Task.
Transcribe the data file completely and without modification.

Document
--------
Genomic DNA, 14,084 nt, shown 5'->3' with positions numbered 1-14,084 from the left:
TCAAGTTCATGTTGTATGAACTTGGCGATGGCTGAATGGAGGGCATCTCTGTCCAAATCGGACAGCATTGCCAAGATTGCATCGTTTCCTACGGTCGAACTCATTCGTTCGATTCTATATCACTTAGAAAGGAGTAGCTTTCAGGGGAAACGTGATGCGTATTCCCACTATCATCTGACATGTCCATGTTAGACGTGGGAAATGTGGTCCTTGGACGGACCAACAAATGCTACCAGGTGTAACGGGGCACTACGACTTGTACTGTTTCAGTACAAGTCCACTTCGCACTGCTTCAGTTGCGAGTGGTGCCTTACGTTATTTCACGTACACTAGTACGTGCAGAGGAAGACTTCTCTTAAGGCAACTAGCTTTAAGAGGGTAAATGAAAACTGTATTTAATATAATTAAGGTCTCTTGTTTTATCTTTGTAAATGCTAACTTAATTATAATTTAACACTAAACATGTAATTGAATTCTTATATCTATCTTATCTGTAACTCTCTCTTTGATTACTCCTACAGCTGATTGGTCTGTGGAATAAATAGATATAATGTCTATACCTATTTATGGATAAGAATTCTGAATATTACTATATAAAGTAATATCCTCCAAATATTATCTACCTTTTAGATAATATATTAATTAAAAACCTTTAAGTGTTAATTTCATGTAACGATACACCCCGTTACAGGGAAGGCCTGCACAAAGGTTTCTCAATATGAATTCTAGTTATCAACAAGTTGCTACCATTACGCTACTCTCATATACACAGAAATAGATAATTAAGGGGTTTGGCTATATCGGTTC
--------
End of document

Genomic DNA, 14,084 nt, shown 5'->3' with positions numbered 1-14,084 from the left:
TCAAGTTCATGTTGTATGAACTTGGCGATGGCTGAATGGAGGGCATCTCTGTCCAAATCGGACAGCATTGCCAAGATTGCATCGTTTCCTACGGTCGAACTCATTCGTTCGATTCTATATCACTTAGAAAGGAGTAGCTTTCAGGGGAAACGTGATGCGTATTCCCACTATCATCTGACATGTCCATGTTAGACGTGGGAAATGTGGTCCTTGGACGGACCAACAAATGCTACCAGGTGTAACGGGGCACTACGACTTGTACTGTTTCAGTACAAGTCCACTTCGCACTGCTTCAGTTGCGAGTGGTGCCTTACGTTATTTCACGTACACTAGTACGTGCAGAGGAAGACTTCTCTTAAGGCAACTAGCTTTAAGAGGGTAAATGAAAACTGTATTTAATATAATTAAGGTCTCTTGTTTTATCTTTGTAAATGCTAACTTAATTATAATTTAACACTAAACATGTAATTGAATTCTTATATCTATCTTATCTGTAACTCTCTCTTTGATTACTCCTACAGCTGATTGGTCTGTGGAATAAATAGATATAATGTCTATACCTATTTATGGATAAGAATTCTGAATATTACTATATAAAGTAATATCCTCCAAATATTATCTACCTTTTAGATAATATATTAATTAAAAACCTTTAAGTGTTAATTTCATGTAACGATACACCCCGTTACAGGGAAGGCCTGCACAAAGGTTTCTCAATATGAATTCTAGTTATCAACAAGTTGCTACCATTACGCTACTCTCATATACACAGAAATAGATAATTAAGGGGTTTGGCTATATCGGTTC